PS: I would see them as populist and right wing. Neo-Nazi is probably too strong; that label could be applied to the National Democratic Party (NPD) and the previous DVU (Deutsche Volks-Union). The AfD still tends to distance itself from the extreme right and from anti-semitic elements. Nevertheless there are a couple of disturbing views on German history among AfD state level leaders.
I do not want to discuss poltics in a tennis forum, but I feel something needs to be added.
The following should be another perspective on the party. No intension of critisism from
my side is intended.
I feel the AFD is a mixture of a populist and right wing and a Neo Nazi party. It is hard to
determine it precisely. Many former members of other extremist parties have found a new
home within the AFD and there have been a lot of antisemetic and rassistic expressions
from their 'important' people in the past. However there are still some parts of the AFD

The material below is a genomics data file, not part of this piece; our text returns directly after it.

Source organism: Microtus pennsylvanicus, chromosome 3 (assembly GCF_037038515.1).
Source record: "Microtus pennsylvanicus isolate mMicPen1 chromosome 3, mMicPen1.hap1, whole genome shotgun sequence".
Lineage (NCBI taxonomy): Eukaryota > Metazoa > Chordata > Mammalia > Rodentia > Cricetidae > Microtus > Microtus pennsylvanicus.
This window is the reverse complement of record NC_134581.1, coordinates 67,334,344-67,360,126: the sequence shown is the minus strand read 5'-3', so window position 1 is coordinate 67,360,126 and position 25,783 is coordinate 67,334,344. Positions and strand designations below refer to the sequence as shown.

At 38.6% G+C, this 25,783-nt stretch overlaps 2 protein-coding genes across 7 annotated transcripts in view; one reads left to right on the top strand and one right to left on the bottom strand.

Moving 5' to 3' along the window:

that are more ultra-conservative, a position especially the CSU in Bavaria occupied
over the last decades.
I say it is hard to determine what the AFD is. And a day after the election it is very
unclear where the AFD goes. A lot of internal turbulences seem to start coming up.
Exit polls also conclude, that roughly 2 thirds voted for the AFD as a protest. Quite a
familiar thing in Germany, but that was more a local thing in the past. Ronald Schill
in Hamburg is a good example.
This is my personal look at the AFD. I do not support them and would not vote for them
Additionally Angela Merkel is not reelected yet. She can only get reelected chancellor
if she manages to form a coalition, probably a 3 party coalition, which is a rare thing.
Coalitions among 2 parties are the normality in Germany. Within its federal states
3-party coalitions are more common, but still the exeption.